Prosecutors said he stole digital currency such as gift cards or codes that could be redeemed for Microsoft products or gaming subscriptions, then resold them on the internet.
A federal jury convicted Kvashuk in February of tax, money laundering and fraud charges. U.S. District Judge James Robart sentenced him Monday and ordered him to pay more than $8.3 million in restitution.
Kvashuk bought a US $160K Tesla and a US$1.7M lakefront house with some of the proceeds. Nothing like keeping a low profile. He faces deportation following his prison term.
Let’s Encrypt Warns Some Android Users of Compatibility Issues
Let’s Encrypt, which earlier this year announced releasing over one billion certificates since its launch in 2015, initially relied on a cross-signature from IdenTrust. It can take a certificate authority (CA) years to get a new root certificate accepted by browsers and operating systems, and in order to be able to immediately start issuing certificates that are trusted by devices, a CA can get a cross-signature from a trusted CA.
Let’s Encrypt’s own root certificate is now mature and the initial certificate, which is set to expire on September 1, 2021, is no longer needed. While this will not impact most users, software that has not been updated since September 2016 and which does not trust Let’s Encrypt’s own root certificate will likely cause problems.
The CA believes one of the products most impacted by this will be Android, prior to version 7.1.1. The organization estimates that roughly one-third of Android devices are still running these older versions, which means their users will start getting certificate errors once the cross-signed certificate expires. Major integrators indicated that these users account for roughly 1-5% of their traffic.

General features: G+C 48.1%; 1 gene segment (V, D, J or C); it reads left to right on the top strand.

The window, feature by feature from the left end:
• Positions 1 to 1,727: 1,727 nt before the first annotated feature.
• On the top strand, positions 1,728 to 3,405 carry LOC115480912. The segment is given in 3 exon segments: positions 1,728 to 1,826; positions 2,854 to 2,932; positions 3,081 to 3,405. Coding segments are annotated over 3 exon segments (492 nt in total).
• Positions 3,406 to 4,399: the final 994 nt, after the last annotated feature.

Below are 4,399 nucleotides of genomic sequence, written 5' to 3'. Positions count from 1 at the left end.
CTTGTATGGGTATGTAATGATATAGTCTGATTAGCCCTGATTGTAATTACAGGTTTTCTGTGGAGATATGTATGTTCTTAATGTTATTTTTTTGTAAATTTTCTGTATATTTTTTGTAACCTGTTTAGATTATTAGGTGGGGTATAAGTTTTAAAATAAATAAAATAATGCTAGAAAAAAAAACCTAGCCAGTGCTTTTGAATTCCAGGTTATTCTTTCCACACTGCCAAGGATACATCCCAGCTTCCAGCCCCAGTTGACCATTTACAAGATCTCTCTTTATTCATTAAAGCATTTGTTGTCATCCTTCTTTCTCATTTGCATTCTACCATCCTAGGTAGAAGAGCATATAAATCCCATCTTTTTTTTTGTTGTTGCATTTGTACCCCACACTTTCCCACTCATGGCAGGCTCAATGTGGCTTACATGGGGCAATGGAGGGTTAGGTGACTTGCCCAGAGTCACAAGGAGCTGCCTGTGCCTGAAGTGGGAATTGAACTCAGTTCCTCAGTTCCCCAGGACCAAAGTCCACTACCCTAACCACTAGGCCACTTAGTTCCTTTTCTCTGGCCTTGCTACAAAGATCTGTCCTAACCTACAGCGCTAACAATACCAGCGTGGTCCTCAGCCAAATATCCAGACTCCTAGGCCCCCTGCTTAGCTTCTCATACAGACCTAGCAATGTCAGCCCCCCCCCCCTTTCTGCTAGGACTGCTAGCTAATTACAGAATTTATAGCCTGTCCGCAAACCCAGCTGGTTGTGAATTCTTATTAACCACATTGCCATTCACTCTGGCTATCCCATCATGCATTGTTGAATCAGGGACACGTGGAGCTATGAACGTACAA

While the situation might improve until next year when the certificate expires, Let’s Encrypt believes there will still be many impacted devices so is trying to raise awareness. (and we are happy to help)
Hacked In 300 Seconds: iOS 14, Samsung Galaxy S20, Windows 10
The annual Tianfu Cup is in its third year. Populated by teams from China that used to dominate the Pwn2Own leaderboard until they stopped taking part, supposedly in response to a government directive banning them from doing so, some big names in hardware and software fell this year. And fell quickly: each of the 15 teams were allowed three attempts to show their exploits in a five minute timeframe.
11 targets were successfully exploited by the Chinese hackers. These included: an iPhone 11 Pro running iOS 14, Windows 10 (v2004 April 2020), the Samsung Galaxy S20, Chrome, Firefox, Safari and Adobe PDF Reader.
The precise details of the vulnerabilities that the hackers managed to exploit are not known, the Tianfu Cup follows the lead of Pwn2Own and doesn’t disclose these details until after the vendors have had the chance to fix them.
Prize money awarded was somewhere around US $1.2M.
Routers, NAS Devices, TVs Hacked at Pwn2Own Tokyo 2020
Organizers offered a wide range of mobile and IoT devices, but participants focused on routers, NAS products and TVs.
In total, participants were awarded $136,000 for 23 unique vulnerabilities across six different devices. Impacted vendors have been given 120 days to release patches before details are made public.
Black Friday sales? Hackers selling network access to 7500 educational establishments have dropped their asking price.
The threat actor offering the detail, reduced the asking price to BTC 10 (USD 155,300) from BTC 25 (USD 387,000) on November 4.